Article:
POLL: 24% Of Trump Backers Say Challenge Results

Politico reports:

An overwhelming majority of voters — 68 percent — think the loser of the 2016 presidential election should accept the results of the race, according to a new POLITICO/Morning Consult poll conducted after the final presidential debate. Just 14 percent of voters said they thought the loser should challenge the results, as Donald Trump continues to decline to say if he’ll accept the Election Day outcome.

But the Republican nominee – who on Thursday said he would accept the vote totals only “if I win” – does not seem to be speaking to any major constituency within his party. Fifty-three percent of self-identified tea party supporters say the loser should accept the results, and a nearly identical amount – 56 percent – of self-identified conservatives think the same. Just 24 percent of Trump supporters want him to challenge a potential victory by Democrat Hillary Clinton.

Still, underpinning Trump’s argument – that the nation’s voting systems have been corrupted – is a relatively commonly held belief: Roughly half the electorate – 46 percent – say it’s very or somewhat likely that there will be widespread voter fraud. Forty-seven percent believe that fraud will come in the form of intimidation at the ballot box, 41 percent say it will be voters casting a ballot in the wrong location and 37 percent believe people will vote on behalf of someone dead.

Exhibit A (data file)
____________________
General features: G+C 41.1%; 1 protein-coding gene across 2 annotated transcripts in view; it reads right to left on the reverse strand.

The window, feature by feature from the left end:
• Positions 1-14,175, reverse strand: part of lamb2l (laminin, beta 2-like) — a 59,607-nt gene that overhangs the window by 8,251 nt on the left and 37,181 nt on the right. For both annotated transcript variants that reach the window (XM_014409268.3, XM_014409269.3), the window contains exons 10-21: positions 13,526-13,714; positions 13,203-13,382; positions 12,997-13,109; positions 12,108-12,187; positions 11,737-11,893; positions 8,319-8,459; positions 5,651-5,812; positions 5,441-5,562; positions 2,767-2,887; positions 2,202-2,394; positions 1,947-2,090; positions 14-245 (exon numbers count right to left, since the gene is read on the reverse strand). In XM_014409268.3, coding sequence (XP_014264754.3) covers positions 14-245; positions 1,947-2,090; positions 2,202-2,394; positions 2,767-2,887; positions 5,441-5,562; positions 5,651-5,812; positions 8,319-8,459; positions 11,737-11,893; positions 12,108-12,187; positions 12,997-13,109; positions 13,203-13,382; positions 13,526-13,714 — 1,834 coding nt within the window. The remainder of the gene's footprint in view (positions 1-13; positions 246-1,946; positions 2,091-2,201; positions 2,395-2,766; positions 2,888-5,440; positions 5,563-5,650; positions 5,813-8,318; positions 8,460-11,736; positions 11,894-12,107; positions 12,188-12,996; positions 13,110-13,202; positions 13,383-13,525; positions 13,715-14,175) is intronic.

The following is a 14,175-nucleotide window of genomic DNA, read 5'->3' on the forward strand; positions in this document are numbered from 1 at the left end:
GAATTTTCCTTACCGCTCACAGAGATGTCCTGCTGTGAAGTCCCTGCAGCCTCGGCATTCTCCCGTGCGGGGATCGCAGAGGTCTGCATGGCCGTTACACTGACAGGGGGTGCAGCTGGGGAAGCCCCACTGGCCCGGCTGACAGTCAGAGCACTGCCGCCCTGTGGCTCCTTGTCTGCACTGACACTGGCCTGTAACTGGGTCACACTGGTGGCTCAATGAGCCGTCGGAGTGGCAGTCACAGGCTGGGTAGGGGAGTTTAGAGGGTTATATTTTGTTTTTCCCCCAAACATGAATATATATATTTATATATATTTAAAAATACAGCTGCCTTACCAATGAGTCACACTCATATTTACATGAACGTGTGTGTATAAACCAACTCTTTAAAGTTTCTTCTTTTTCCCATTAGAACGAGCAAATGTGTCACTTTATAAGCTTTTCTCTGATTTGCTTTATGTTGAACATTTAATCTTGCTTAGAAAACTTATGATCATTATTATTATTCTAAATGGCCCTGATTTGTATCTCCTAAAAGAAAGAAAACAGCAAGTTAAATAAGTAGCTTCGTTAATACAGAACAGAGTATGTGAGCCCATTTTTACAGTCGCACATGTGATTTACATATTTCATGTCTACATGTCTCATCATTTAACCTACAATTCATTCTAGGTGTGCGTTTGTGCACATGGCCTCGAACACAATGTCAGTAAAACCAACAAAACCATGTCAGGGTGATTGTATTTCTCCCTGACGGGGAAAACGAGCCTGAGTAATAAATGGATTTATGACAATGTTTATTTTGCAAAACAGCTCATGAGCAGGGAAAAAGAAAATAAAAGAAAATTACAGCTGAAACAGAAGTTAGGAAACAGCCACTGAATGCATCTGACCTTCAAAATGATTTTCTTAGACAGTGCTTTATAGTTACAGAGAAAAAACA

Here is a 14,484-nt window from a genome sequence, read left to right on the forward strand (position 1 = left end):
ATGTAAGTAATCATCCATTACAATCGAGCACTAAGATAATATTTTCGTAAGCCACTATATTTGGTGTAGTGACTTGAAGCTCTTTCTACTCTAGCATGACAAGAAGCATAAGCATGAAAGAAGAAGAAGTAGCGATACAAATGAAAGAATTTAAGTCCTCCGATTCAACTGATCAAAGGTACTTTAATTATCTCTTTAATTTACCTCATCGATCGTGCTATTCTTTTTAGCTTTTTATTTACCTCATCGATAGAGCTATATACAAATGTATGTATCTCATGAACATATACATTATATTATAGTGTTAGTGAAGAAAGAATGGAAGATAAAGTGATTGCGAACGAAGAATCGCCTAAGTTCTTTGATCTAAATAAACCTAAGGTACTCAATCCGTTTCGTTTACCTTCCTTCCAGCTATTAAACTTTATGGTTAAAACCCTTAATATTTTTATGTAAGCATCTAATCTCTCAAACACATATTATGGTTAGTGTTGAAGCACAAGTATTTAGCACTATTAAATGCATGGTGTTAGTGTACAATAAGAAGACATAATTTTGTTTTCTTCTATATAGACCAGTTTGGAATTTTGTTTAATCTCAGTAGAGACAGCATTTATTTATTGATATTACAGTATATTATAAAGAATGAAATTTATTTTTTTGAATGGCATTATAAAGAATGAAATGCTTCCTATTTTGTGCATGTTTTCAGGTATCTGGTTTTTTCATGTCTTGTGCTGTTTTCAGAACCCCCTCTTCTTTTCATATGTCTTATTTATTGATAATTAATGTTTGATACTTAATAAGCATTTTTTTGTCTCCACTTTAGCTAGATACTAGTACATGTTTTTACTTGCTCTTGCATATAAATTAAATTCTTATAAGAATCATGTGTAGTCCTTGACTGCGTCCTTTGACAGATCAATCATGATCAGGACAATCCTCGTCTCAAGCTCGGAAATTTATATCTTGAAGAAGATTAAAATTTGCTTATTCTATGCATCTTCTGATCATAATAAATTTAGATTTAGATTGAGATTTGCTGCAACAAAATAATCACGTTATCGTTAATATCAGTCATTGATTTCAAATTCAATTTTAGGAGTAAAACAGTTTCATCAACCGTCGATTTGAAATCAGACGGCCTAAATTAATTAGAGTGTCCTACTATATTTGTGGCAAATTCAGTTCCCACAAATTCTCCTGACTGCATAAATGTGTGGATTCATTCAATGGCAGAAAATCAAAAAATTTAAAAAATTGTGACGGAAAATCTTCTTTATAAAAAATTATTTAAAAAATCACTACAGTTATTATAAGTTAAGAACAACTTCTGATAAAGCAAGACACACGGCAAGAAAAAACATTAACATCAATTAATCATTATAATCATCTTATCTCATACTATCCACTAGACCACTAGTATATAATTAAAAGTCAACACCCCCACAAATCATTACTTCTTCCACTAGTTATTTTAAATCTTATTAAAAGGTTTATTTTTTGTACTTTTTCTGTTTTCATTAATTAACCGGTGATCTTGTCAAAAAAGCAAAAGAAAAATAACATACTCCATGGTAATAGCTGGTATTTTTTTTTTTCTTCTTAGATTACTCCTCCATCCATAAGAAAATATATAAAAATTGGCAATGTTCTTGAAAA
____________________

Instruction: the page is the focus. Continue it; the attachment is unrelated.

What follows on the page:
• Rex

    It’s not easy to get “The Election is Rigged Again” to print on a tin foil hat.

    • Stubenville

      We’re gonna need more Reynolds Wrap.

  • Michael R

    Aren’t we giving Trump and his idiots too much credit on this ?
    He’s just found another lame distraction .

    • Blake Jordan

      The violent idiots do seem to be getting more violent with time, as society as a whole moves away from their (lack of) values, so who knows what will get them to snap…

  • so….can someone explain the “intimidation at the ballot box” bit. cause every time i’ve voted, it’s been just me, the machine and the curtain. how would i be intimidated?

    • cleos_mom

      Maybe parking is expected to be rather frightening?

    • Randy Ellicott

      I think they are talking about at the polling location, as in a bunch of white angry Police officers standing around the polling location in a predominantly black neighborhood known for tense police-civilian relationship. Personally I am thinking of a bunch of drunken redneck trumpers standing outside the polling location harassing anyone not white, male or Christian looking. It is fairly easy to fix this if you know what to do, call the voter line, and the news with a video; it will be fixed real quick hopefully.